Consumers are expecting less of a household spending boost over the next year than they were a month ago, according to the Federal Reserve Bank of New York’s latest Survey of Consumer Expectations.
The April 2015 Survey of Consumer Expectations, released Monday, found that the median household spending growth expectations “retreated substantially” to the series low reached in February 2015 — despite that earnings and household income growth expectations went largely unchanged month-to-month.
Consumers said in April that they expected to spend 3.8% more in April 2016 — down from an expected 4.5% year-ahead increase in March.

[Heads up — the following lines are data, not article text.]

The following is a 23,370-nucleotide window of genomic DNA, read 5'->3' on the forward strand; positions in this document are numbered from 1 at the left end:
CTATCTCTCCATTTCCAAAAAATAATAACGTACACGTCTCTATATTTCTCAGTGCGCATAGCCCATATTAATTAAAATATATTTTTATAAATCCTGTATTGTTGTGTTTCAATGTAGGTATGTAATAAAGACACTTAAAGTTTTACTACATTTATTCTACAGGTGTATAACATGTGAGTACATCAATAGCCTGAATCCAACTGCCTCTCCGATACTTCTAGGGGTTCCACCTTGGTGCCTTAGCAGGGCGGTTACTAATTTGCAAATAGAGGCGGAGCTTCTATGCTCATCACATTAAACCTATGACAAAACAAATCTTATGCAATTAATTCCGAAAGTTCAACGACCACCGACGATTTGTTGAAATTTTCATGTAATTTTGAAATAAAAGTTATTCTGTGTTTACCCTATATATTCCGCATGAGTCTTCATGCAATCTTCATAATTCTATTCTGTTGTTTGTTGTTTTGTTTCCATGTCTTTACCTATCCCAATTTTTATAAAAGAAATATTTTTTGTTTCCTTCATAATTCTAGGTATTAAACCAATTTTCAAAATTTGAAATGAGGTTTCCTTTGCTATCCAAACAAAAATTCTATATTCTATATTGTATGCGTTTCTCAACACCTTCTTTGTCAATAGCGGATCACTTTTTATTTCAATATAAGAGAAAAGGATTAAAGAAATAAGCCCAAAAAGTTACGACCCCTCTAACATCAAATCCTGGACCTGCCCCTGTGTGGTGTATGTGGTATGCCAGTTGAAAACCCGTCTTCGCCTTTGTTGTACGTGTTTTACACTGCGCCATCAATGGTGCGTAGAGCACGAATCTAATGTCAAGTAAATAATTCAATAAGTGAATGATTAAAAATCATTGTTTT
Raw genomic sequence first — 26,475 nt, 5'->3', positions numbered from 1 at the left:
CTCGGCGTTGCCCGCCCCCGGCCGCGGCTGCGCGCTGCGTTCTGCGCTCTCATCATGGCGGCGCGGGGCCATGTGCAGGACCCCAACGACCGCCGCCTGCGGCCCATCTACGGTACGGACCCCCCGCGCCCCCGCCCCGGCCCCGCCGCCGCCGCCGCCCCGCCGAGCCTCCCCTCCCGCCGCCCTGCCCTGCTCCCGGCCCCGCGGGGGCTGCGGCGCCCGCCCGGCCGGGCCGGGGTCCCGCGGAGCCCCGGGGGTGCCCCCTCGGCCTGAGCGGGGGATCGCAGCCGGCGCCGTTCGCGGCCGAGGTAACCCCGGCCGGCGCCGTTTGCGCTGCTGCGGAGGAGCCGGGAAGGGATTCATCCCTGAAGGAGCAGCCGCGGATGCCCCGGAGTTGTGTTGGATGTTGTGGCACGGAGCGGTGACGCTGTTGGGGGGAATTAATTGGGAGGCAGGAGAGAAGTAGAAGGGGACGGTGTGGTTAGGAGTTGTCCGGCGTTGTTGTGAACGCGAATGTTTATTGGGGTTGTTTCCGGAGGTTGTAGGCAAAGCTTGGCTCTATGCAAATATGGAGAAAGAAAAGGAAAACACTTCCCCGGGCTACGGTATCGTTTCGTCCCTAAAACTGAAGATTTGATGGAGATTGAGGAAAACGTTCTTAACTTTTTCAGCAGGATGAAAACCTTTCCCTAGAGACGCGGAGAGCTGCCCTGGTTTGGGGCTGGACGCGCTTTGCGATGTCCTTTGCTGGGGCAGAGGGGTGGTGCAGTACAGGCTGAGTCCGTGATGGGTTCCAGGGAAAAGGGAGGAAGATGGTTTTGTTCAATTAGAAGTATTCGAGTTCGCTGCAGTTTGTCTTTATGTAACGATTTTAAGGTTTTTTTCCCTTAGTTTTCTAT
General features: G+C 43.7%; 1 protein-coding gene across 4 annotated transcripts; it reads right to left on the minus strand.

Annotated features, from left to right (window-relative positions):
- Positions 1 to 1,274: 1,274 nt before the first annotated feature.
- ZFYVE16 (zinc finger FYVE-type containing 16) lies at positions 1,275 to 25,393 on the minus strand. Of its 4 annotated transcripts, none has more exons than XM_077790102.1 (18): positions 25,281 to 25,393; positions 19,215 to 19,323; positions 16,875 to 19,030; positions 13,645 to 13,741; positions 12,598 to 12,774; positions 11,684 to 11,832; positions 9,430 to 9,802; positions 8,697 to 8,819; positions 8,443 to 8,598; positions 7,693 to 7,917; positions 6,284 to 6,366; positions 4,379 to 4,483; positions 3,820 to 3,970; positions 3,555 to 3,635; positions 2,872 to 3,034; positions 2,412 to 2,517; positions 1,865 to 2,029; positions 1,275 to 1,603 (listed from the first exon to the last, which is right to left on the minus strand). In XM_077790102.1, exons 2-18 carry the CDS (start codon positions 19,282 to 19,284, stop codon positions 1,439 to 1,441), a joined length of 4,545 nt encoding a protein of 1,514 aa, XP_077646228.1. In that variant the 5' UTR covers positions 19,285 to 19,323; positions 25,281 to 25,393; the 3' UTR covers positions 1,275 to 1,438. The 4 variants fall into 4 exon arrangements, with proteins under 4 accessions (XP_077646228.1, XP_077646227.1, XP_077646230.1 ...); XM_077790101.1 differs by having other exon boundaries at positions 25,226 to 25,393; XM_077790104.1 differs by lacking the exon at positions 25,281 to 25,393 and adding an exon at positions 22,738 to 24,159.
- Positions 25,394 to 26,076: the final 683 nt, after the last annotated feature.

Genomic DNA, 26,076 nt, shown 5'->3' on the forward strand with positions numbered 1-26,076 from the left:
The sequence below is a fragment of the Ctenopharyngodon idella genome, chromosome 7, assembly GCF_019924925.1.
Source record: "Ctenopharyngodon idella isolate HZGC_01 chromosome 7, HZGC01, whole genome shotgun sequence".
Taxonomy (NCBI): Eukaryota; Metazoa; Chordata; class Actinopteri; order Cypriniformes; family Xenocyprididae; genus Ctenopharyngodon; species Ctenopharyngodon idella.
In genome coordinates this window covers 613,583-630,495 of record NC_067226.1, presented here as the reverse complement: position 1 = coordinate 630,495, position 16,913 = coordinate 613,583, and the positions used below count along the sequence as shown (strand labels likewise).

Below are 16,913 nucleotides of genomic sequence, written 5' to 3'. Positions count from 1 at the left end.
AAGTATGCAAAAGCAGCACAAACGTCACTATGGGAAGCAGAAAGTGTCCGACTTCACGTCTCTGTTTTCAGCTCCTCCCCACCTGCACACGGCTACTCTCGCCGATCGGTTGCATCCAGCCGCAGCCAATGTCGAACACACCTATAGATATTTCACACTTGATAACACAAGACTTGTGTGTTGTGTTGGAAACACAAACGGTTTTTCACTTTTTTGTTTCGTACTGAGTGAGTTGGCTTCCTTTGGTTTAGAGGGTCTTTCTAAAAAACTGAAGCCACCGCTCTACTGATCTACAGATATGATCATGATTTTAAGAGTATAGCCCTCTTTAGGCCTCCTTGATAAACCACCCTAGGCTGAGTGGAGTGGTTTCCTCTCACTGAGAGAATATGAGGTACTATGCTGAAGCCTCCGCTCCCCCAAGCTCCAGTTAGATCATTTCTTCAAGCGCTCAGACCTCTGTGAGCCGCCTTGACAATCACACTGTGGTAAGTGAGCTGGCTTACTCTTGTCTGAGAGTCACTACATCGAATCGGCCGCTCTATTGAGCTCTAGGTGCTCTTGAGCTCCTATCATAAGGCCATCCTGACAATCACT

“The decline in expected spending growth was widespread, but strongest among lower-income and lower-educated respondents,” the report states.
The 25th percentile of expected spending growth dropped to 0.8%.
Coming off a strong April jobs report showing U.S. unemployment at the lowest level since May 2008, Americans remain relatively confident in their earnings and household income growth potential, continuing March’s trend. After a marked decline in February, March’s expectations about home prices, earnings growth and household income returned to levels that prevailed during the second half of 2014, and those trends continued into April.
While the median year-ahead household income growth expectation decreased slightly to 2.8%, it remained close to the series’ high of 2.93% attained in March.